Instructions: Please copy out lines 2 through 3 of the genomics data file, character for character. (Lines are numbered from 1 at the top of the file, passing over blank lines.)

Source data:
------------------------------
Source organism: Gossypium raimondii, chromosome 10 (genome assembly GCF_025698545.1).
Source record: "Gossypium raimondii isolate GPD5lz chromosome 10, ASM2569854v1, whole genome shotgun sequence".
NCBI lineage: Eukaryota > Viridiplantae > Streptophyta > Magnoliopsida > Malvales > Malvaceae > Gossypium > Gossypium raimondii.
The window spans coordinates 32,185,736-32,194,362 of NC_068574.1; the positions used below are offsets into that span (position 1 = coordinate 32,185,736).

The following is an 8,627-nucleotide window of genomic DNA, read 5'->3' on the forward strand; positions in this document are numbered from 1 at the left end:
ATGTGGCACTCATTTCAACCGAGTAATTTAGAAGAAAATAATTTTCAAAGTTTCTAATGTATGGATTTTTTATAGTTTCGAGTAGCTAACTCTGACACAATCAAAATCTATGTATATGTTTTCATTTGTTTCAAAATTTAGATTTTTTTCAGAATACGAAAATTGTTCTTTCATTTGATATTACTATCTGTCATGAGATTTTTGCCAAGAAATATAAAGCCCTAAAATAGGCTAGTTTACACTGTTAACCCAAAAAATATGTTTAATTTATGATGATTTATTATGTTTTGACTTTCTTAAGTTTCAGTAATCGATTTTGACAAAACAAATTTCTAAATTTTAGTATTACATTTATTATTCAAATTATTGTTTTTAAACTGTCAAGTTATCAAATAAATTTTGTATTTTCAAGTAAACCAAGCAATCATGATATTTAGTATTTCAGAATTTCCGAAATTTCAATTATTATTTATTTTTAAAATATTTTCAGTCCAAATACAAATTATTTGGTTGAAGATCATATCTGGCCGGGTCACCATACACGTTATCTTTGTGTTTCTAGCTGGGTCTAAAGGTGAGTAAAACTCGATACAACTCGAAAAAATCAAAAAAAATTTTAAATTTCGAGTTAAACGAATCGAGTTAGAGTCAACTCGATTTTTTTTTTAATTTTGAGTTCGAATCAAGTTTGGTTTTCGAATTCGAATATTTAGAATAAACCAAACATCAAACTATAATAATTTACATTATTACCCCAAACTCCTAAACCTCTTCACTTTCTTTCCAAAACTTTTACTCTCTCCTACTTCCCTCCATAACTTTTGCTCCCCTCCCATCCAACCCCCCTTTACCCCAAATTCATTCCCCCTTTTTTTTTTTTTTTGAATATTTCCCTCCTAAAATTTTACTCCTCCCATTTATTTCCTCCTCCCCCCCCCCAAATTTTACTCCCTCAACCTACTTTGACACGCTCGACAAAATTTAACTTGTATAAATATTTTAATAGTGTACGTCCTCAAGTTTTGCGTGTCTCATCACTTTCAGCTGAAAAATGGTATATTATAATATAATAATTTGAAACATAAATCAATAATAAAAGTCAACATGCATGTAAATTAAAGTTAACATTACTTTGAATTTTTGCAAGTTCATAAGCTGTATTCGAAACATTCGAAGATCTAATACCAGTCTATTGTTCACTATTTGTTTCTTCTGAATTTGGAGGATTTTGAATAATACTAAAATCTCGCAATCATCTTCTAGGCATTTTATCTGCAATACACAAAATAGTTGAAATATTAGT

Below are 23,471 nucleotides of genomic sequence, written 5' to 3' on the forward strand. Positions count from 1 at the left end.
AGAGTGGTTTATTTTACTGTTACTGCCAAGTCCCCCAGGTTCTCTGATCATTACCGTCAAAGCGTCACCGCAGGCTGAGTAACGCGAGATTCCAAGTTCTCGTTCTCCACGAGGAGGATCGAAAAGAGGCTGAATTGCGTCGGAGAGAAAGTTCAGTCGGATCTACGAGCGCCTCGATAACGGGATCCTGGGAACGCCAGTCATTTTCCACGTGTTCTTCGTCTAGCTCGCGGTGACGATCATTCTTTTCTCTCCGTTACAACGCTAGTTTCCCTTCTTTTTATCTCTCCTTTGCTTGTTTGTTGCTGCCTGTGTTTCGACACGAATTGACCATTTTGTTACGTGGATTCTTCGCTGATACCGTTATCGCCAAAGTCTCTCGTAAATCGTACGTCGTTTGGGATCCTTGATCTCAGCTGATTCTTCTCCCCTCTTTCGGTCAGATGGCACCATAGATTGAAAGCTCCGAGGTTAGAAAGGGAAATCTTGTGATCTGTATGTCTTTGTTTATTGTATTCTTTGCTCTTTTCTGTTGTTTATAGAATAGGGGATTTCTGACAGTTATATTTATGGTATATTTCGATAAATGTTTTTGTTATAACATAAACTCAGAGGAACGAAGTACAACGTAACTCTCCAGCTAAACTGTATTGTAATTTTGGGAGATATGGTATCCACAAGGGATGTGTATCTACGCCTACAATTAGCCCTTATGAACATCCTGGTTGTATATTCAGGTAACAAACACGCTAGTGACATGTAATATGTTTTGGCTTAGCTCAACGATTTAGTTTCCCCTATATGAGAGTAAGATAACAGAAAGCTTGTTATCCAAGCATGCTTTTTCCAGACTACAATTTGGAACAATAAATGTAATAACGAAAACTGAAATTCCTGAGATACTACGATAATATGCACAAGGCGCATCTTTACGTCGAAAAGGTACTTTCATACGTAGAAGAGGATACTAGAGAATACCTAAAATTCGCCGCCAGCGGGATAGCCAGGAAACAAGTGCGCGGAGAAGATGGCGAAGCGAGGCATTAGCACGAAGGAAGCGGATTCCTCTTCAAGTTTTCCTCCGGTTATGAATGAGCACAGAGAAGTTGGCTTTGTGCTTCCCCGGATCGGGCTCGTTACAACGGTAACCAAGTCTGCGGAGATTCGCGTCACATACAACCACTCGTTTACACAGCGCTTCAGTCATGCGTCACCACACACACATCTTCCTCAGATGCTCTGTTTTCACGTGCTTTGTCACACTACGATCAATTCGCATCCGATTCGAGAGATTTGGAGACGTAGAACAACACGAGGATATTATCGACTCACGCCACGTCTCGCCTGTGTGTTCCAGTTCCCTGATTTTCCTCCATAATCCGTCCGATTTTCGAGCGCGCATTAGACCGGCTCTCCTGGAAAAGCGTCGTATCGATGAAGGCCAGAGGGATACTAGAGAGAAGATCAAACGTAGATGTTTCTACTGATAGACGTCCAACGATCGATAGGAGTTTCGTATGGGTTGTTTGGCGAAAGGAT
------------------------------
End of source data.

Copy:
Source record: "Gossypium raimondii isolate GPD5lz chromosome 10, ASM2569854v1, whole genome shotgun sequence".
NCBI lineage: Eukaryota > Viridiplantae > Streptophyta > Magnoliopsida > Malvales > Malvaceae > Gossypium > Gossypium raimondii.